Fort Osage Superintendent Larry Ewing has sat through three presentations regarding the Federal Stimulus Package’s effect on education, and he is still left with more questions than answers.

Fort Osage Superintendent Larry Ewing has sat through three presentations regarding the Federal Stimulus Package’s effect on education, and he is still left with more questions than answers.
“It is our understanding that every state will handle the distribution of funds quite differently,” he said. “We just don’t have many answers right now.”
The $800 billion federal economic stimulus package, designed to boost the United States’ failing economy, includes more than $1.3 billion for Missouri schools. But area superintendents are still left to wonder how much of that money will come to public school districts and when it will be dispersed.
Some could be used to balance other parts of Missouri’s budget or could be used to ensure that the Foundation Formula, the main funding mechanism for public school districts, is fully funded.
Other money is earmarked for special education and Title I programs while still more could be directed toward specific construction projects requested by school districts. State and local officials are waiting to see what restrictions will be placed on the funds by the U.S. Department of Education.
Grain Valley Superintendent Chris Small said the amount of money the school district could receive remains unknown. He said if it comes in the form of construction dollars, the district would put it toward the second middle school in Grain Valley, scheduled to break ground in the next two months.
“We will take anything we can get,” he said. “But there remains a lot of questions without any solid answers.”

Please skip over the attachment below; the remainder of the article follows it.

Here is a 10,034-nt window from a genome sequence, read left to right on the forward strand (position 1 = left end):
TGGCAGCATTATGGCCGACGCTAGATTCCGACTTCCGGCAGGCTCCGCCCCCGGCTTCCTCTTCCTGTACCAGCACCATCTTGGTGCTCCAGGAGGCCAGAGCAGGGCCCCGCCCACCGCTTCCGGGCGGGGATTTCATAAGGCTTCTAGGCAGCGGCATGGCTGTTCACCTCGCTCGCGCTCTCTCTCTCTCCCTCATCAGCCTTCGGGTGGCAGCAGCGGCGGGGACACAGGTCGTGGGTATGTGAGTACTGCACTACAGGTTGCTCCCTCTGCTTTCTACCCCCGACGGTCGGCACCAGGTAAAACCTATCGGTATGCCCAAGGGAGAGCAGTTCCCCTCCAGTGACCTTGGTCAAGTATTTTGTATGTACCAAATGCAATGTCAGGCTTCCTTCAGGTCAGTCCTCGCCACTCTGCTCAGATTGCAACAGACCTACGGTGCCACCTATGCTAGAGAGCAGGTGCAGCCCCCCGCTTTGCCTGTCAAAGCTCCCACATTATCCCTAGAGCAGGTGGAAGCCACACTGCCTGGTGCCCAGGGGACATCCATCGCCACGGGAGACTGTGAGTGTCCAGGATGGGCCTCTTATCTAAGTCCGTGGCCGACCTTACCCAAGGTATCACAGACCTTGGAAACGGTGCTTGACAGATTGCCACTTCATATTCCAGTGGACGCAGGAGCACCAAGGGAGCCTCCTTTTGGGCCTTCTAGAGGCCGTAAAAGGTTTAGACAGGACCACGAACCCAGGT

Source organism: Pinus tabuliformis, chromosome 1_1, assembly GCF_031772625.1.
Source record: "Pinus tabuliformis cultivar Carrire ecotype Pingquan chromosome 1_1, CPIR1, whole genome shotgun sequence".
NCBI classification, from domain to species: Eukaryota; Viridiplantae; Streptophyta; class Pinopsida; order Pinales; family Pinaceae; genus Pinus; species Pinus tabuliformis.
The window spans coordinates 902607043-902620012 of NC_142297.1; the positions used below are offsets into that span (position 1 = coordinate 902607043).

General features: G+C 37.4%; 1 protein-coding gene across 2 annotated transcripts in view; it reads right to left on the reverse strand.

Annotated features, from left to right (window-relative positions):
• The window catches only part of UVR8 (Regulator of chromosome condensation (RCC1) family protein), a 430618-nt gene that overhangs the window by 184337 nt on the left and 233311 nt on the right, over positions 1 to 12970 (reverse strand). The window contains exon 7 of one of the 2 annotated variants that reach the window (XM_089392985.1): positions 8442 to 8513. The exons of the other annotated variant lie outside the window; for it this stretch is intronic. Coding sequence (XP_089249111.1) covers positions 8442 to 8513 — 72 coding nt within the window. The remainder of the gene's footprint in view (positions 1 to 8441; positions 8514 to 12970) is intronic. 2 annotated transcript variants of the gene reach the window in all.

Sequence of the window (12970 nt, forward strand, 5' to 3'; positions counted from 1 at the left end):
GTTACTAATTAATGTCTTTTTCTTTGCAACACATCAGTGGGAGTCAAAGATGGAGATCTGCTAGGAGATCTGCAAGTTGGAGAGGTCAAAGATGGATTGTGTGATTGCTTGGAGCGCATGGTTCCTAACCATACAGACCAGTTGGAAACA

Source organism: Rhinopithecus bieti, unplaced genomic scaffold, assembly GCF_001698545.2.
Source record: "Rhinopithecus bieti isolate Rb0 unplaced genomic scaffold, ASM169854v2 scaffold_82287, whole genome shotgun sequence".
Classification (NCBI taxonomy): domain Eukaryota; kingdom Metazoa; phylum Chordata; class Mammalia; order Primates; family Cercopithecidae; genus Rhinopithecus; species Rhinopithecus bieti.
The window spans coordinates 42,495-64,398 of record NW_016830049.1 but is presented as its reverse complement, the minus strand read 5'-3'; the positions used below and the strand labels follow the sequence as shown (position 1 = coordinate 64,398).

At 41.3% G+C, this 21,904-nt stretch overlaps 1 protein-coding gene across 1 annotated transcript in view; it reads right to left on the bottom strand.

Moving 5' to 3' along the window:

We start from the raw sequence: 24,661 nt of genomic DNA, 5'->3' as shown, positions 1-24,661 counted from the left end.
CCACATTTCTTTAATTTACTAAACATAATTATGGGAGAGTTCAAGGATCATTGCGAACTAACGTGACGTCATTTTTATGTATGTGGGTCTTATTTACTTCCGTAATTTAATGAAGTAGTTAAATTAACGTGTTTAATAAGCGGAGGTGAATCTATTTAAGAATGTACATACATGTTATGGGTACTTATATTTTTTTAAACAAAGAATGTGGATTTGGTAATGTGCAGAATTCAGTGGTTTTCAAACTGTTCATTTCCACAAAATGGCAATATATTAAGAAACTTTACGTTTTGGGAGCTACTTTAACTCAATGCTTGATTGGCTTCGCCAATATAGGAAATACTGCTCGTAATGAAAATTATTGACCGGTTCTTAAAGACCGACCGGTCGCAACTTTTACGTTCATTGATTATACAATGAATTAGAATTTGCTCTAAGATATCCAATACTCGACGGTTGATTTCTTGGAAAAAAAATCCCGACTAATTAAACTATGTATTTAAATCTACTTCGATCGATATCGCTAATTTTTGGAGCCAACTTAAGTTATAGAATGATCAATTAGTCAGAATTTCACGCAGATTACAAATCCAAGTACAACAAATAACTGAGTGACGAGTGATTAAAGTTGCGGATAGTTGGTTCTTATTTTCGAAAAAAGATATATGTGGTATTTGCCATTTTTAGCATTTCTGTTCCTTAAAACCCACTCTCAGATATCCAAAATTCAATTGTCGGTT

Missouri Gov. Jay Nixon created a Web site, www.transform.mo.gov, which allows public entities and the general public to submit ideas as to how the funds should be distributed.
Ewing said Fort Osage has submitted several ideas for renovation projects including the updating of science classrooms and laboratories, particularly at the high school.
“If we receive some of the monies being distributed that we can use for renovations, it would certainly lessen the hardship on our taxpayers,” he said. “So of course, if the money is distributed to benefit public schools, we would hope to have the opportunity to benefit from that as well.”
For the Independence School District, the federal dollars could mean millions of dollars of renovations to not only the five schools in western Independence obtained from the Kansas City School District last year, but also to other buildings and facilities districtwide. The district has identified more than $80 million of potential projects ranging from repairs and improved parking lots to new roofs and heating and air conditioning systems.
Superintendent Jim Hinson said he has received projections from state associations and employee unions as to how much the district could see in new funds. These projections show Independence receiving as much as $3.7 million. However, this could be used only for the special education and Title I programs. No employees could be hired with this money, restricting it to mainly technology and supplies.
As for construction dollars, the district, as other public entities, has submitted a proposal to the state, but if and when the district could receive any money is still up in the air.
“We have not heard anything official,” he said. “We would love to see money in regards to construction projects. It would be a major boost for us to see some money for remodeling and renovation projects, not only for the schools, but we would be putting people to work in our own community. We just don’t have the answers yet.”
But even after the wish lists and ideas have been submitted, the general consensus among area superintendents is that they are not planning for any  additional funds until more answers are given – and when that will be is the biggest question of all.
“People have been saying the money is coming since before the bill was passed,” said Blue Springs Superintendent Paul Kinder. “But we are not counting anything until we see something in writing or we have the money in our hands.”